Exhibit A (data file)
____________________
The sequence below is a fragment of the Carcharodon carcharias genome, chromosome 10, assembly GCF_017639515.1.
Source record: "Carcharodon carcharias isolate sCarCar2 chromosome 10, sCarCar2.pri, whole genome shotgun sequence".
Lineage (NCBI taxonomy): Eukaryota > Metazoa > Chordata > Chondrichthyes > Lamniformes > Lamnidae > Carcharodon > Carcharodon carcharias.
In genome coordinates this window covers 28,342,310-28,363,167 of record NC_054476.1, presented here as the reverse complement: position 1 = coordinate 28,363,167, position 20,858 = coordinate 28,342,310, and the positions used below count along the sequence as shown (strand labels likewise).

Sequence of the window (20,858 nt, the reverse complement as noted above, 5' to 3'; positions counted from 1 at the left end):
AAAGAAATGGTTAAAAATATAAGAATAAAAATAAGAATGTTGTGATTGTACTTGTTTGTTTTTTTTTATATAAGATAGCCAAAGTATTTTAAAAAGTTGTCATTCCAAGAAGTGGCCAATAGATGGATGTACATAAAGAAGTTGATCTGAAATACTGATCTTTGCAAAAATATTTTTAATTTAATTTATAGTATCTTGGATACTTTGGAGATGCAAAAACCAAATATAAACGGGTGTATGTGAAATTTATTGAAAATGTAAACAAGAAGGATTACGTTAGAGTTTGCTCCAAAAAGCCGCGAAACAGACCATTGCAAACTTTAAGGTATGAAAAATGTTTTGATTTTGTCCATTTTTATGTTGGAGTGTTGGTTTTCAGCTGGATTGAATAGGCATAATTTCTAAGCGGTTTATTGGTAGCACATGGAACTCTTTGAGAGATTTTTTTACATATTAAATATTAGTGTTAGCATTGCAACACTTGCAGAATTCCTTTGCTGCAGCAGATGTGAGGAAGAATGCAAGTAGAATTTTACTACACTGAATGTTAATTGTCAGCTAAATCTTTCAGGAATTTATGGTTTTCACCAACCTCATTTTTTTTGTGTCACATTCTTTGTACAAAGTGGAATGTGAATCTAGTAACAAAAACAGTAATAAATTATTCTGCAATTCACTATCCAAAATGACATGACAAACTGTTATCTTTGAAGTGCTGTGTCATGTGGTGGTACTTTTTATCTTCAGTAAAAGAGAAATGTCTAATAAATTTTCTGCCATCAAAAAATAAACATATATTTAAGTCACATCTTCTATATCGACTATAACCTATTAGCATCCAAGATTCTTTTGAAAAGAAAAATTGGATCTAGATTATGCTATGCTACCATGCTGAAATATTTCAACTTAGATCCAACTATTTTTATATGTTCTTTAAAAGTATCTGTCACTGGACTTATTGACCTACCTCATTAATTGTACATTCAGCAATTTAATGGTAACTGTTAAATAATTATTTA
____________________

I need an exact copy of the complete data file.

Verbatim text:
The sequence below is a fragment of the Carcharodon carcharias genome, chromosome 10, assembly GCF_017639515.1.
Source record: "Carcharodon carcharias isolate sCarCar2 chromosome 10, sCarCar2.pri, whole genome shotgun sequence".
Lineage (NCBI taxonomy): Eukaryota > Metazoa > Chordata > Chondrichthyes > Lamniformes > Lamnidae > Carcharodon > Carcharodon carcharias.
In genome coordinates this window covers 28,342,310-28,363,167 of record NC_054476.1, presented here as the reverse complement: position 1 = coordinate 28,363,167, position 20,858 = coordinate 28,342,310, and the positions used below count along the sequence as shown (strand labels likewise).

Sequence of the window (20,858 nt, the reverse complement as noted above, 5' to 3'; positions counted from 1 at the left end):
AAAGAAATGGTTAAAAATATAAGAATAAAAATAAGAATGTTGTGATTGTACTTGTTTGTTTTTTTTTATATAAGATAGCCAAAGTATTTTAAAAAGTTGTCATTCCAAGAAGTGGCCAATAGATGGATGTACATAAAGAAGTTGATCTGAAATACTGATCTTTGCAAAAATATTTTTAATTTAATTTATAGTATCTTGGATACTTTGGAGATGCAAAAACCAAATATAAACGGGTGTATGTGAAATTTATTGAAAATGTAAACAAGAAGGATTACGTTAGAGTTTGCTCCAAAAAGCCGCGAAACAGACCATTGCAAACTTTAAGGTATGAAAAATGTTTTGATTTTGTCCATTTTTATGTTGGAGTGTTGGTTTTCAGCTGGATTGAATAGGCATAATTTCTAAGCGGTTTATTGGTAGCACATGGAACTCTTTGAGAGATTTTTTTACATATTAAATATTAGTGTTAGCATTGCAACACTTGCAGAATTCCTTTGCTGCAGCAGATGTGAGGAAGAATGCAAGTAGAATTTTACTACACTGAATGTTAATTGTCAGCTAAATCTTTCAGGAATTTATGGTTTTCACCAACCTCATTTTTTTTGTGTCACATTCTTTGTACAAAGTGGAATGTGAATCTAGTAACAAAAACAGTAATAAATTATTCTGCAATTCACTATCCAAAATGACATGACAAACTGTTATCTTTGAAGTGCTGTGTCATGTGGTGGTACTTTTTATCTTCAGTAAAAGAGAAATGTCTAATAAATTTTCTGCCATCAAAAAATAAACATATATTTAAGTCACATCTTCTATATCGACTATAACCTATTAGCATCCAAGATTCTTTTGAAAAGAAAAATTGGATCTAGATTATGCTATGCTACCATGCTGAAATATTTCAACTTAGATCCAACTATTTTTATATGTTCTTTAAAAGTATCTGTCACTGGACTTATTGACCTACCTCATTAATTGTACATTCAGCAATTTAATGGTAACTGTTAAATAATTATTTA